There's no way to describe Kevin other than just an overall GOOD human. We met Kevin in the surf although a little bird may have told him we were hungry for a community service project to sink our teeth into. Born and raised in California, both Kevin's parents are from La Saladita and immigrated to the U.S. before he was born. He traveled all over the country in his R.V., cutting hair, working on farms, meeting interesting folks and spreading good vibes before cruising back down to Saladita to see what his homeland was all about. He's been coming back every winter for a few years now, and his pride for the land shines like a bright light. He was gifted an old abandoned building near el tope in Los Llenos that was passed down from his cousin. His goal is to use this building as a community center, where he can remind his local family of their heritage in growing food, making art, and designing systems around self sustainability. Only two generations ago (Kevin's Grandparents era), La Saladita was totally self sustained with local agriculture, no plastics, and the use of horse and buggy for the 40km journey to Zihautanejo. When we met, he told us his plans for the building and our eyes lit up. We immediately set up a time to chat about the see how we could help.

 
 
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He told us he'd been waiting, waiting for the right group and the right time to launch this dream project and when he met our group of sixteen sets of eager hands, he knew the time had come. Kevin described to us his space and the transformation he envisioned, about his desire to host ceramics workshops, gardening tutorials, and gatherings with live music and dance, how he wanted to remind the locals of their power in growing food and coming together as a community to overpower violence as well as give children a sanctuary for art, music, and play. Among our participants we had Kristen Morrison, regenerative fashion designer, natural dyer, and co-founder of the Ecology Center in San Juan Capistrano, Leia Marasovich, activist, photographer and yogi with a background in sustainability and garden design, and a slew of other girls with experience working in gardens, small and large. We each were able to give him unique feedback on his ideas, plus draw up illustrations and project planning concepts to turn his visions into a reality.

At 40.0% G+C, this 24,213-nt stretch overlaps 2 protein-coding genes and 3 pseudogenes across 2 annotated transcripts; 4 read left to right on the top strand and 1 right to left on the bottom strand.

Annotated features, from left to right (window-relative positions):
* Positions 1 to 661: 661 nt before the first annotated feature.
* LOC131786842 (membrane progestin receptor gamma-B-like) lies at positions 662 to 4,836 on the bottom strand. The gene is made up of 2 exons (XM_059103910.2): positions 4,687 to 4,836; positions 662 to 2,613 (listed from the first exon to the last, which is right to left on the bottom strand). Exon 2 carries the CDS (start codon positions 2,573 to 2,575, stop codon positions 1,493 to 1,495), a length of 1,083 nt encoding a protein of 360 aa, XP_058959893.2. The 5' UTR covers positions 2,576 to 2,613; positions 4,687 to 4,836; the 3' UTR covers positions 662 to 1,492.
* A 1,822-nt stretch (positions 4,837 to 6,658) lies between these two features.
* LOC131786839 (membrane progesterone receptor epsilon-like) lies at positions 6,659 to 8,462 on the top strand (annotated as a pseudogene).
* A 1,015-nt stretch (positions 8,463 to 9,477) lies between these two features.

Fired up with creativity, we invited Kevin to our week's activities. We indigo dyed Anna's beautiful Sage Brush Bags for a quiver of watery blue board socks, took a cooking class from Flora where she showed us proper technique for tortilla prep, trekked the beaches by horseback and visited a local hot spring while the stars were glistening in the black night sky. On the last day of the trip, we invited all the kids from the community to the new space where we kicked off the makeover of this abandoned building turned community center. The team helped Kevin and his Dad plant native plants all around the center. We cut recycled plastic bottles and strung them into a hanging herb garden with the community kids, and got them painting with a mural project featuring the traditional Mexican saying "si no hay maiz, no hay pais," "if there is no corn, there is no country." Snacks were devoured, coconuts guzzled, laughs shared and smiles covering everyone's faces. After only four hours the space looked so much brighter, greener, and more inviting. We celebrated with a sunset surf to say goodbye to this beautiful land that offered us so much culture, sweetness, and joy through not only its landscape but its inhabitants as well.

It's impossible to describe the most intimate details of an adventure as powerful as ours to La Saladita. Almost as impossible as it is to imagine the incredible unfolding of what happens when your plans fall through. All we can say is that Fate is confusing, chaotic, and often super inconvenient, but she never lets us down, and will be a VIP on the guest list of any future WE ARE adventure.

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Keelee Lovaas